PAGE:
Installing the 24 volt to 12 volt Converter

Attention: open in a new window. PDFPrintE-mail

The new off grid system which we have in place puts out 24 volts DC, which then goes to the inverter and is converted to 240 volts AC, so it can power all of the 240 volt stuff in the house. However, there are parts of the old 12 volt system still in use, including all the lights, a small pump and a few other bits and pieces. Rather than go and replace everything, I wanted to keep it operating as it was, also one bank of batteries is still working and I want to keep it running as long as I can.

The 24v to 12v Converter Wired Up

The answer to my prayers was a small DC to DC converter (ie 24 volt to 12 volt converter), which would enable me to run the old stuff on the new system. I still wanted to be able to run the old stuff on the old lead acid battery bank if I needed to. Having the lights running on the old system proved to be particularly handy when I was bedding the new system down. Every so often I would get things wrong, over stretch the new system so that the inverter shut down and we lost power. If this happened at night, we would have lost the lights as well but because they were still operating on the old system, I could at least see to work out what I had done wrong with the new system.

If I wanted to keep operating both systems (12 volt DC for lights and 24 volt DC – 240 volts AC for everything else) I needed some way to switch between the two, and the easiest way was to install a battery isolator switch. These are used in 4WDs and RVs which have a battery to run appliances as well as a battery to start the vehicle. The battery isolator switch allows you to draw current from either or both batteries so that if need be, you can isolate the staring battery from the system and avoid flattening it, thereby stranding yourself out in the bush somewhere.

Battery Isolator (front)

Battery Isolator (rear)

The picture in my mind of a battery isolator switch was a rotary switch that would take the positive and negative wires from the 24 volt system (through the converter to 12 volt), the positive and negative from the original 12 volt system and the positive and negative from the house circuit and I could just change between them. When I got hold of the switch it only had room for 3 wires – battery 1, battery 2 and the common wire. It turns out that it only switches the positive wires and I had to do something else with the negative wires of each circuit. It dawned on me that the way to run it was to gather all 3 negative wires and run them to a neutral link so they were connected.

You learn something new every day and when I went to my local electrician supply place I found that they made neutral links with varying hole size and I was able to get one with the size which would take the (quite thick) 12 volt wires easily.

Neutral Link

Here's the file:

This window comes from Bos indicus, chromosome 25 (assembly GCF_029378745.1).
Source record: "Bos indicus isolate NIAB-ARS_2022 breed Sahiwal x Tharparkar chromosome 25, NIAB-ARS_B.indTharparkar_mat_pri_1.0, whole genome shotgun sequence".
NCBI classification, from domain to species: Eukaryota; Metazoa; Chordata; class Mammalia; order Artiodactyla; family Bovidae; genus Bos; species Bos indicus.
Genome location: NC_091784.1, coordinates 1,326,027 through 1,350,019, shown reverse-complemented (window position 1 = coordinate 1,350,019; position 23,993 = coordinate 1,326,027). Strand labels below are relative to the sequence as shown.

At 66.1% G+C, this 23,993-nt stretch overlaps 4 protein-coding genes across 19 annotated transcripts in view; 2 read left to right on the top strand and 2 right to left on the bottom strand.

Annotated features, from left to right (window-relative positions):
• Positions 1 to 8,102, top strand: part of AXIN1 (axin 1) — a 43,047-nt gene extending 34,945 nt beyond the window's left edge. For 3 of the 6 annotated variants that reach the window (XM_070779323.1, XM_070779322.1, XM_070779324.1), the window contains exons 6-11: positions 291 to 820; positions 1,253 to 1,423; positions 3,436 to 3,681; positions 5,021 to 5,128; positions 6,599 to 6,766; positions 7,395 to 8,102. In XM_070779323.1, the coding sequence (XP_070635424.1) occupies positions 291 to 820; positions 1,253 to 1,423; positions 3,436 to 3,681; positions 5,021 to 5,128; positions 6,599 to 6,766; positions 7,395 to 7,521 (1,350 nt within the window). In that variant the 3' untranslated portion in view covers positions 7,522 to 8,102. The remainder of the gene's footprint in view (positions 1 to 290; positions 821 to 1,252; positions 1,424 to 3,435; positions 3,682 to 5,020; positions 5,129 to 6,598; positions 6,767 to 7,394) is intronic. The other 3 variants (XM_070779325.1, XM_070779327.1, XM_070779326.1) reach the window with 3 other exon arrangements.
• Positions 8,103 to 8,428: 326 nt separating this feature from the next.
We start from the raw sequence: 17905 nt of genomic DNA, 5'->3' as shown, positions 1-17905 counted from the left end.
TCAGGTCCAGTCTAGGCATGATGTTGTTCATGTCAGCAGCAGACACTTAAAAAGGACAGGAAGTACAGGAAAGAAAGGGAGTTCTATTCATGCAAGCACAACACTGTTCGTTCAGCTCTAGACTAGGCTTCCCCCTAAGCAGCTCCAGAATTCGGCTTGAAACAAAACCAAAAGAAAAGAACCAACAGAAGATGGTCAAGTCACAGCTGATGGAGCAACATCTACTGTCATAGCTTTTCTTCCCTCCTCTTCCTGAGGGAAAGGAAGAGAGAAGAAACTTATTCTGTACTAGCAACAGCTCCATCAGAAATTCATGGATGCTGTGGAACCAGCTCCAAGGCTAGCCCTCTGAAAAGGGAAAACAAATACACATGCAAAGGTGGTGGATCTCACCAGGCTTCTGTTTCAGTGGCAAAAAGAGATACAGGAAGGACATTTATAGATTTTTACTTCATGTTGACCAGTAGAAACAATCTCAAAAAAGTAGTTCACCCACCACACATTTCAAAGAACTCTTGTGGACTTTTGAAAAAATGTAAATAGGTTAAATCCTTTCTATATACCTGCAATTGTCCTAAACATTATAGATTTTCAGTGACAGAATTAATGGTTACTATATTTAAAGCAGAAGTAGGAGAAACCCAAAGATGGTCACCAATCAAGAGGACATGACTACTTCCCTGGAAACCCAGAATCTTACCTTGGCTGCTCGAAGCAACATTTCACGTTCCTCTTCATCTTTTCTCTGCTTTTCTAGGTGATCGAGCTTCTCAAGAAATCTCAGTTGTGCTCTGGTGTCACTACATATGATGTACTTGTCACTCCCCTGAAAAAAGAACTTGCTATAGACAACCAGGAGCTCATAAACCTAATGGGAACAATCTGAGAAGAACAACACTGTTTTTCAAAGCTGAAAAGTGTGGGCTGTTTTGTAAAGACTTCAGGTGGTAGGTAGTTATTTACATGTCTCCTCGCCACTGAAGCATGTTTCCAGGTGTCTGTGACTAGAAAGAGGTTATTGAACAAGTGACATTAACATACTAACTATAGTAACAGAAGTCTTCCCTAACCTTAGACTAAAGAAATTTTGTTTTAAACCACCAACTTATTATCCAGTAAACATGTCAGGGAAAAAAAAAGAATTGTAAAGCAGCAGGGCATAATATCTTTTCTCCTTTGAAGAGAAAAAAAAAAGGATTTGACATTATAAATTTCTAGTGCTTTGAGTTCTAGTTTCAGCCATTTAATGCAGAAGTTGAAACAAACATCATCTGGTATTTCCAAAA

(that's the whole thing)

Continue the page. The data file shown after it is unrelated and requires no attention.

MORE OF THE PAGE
Neutral Link (wired up)

Neutral Link (cover in place)

So to set all this up, I ran wires from the positive and negative terminals of my 24 volt battery bank to the input side of the 24v to 12v converter. I then ran a negative wire from the output of the converter to the neutral link. I took the negative wire which ran from the 12 volt batteries to the negative supply point for the house circuits, cut it in half and ran both ends into the neutral link, thus completing the negative side of the circuit.

To complete things I took off the back of the battery isolator switch, revealing 3 threaded terminals fitted with a nut and lock washer which accepted spade or ring terminals. I ran a wire from the positive terminal of the converter to the “1” terminal of the switch and then broke the positive wire from the 12 volt batteries to the positive supply point for the house circuits, soldered on a couple of ring terminals and then connected the battery side to the “2” terminal and the house supply side of the wire to the “C” (or “common”) terminal.

Battery Isolator (wired up)

This means that when the switch was turned to “1” the lighting was powered by the 12 volt system and when it was turned to “2” it was powered by the new 24 volt system through the 24 volt to 12 volt converter. (obviously when the switch was turned to “1 + 2” it would draw power from both systems).

Now the acid test! Would everything work when switched to the new system? Thankfully it did, working well when switched to either the old 12v or the new 24v to 12v side. Also, so far, running the lights directly off the system seems to work well and they do not consume that much power over and above what we were already using. The system is now quite flexible, allowing me to run the lights on either the old or new system, as required.

Ready to Go!

If you want a general overview of our off-grid adventure, it may be found here

Be one of the first to get your hands on davids latest work. Pre-order your copy before the launch on February 10 at SLF Melb.

Copyright © 2018 All Rights Reserved.
Joomla! is Free Software released under the GNU/GPL License.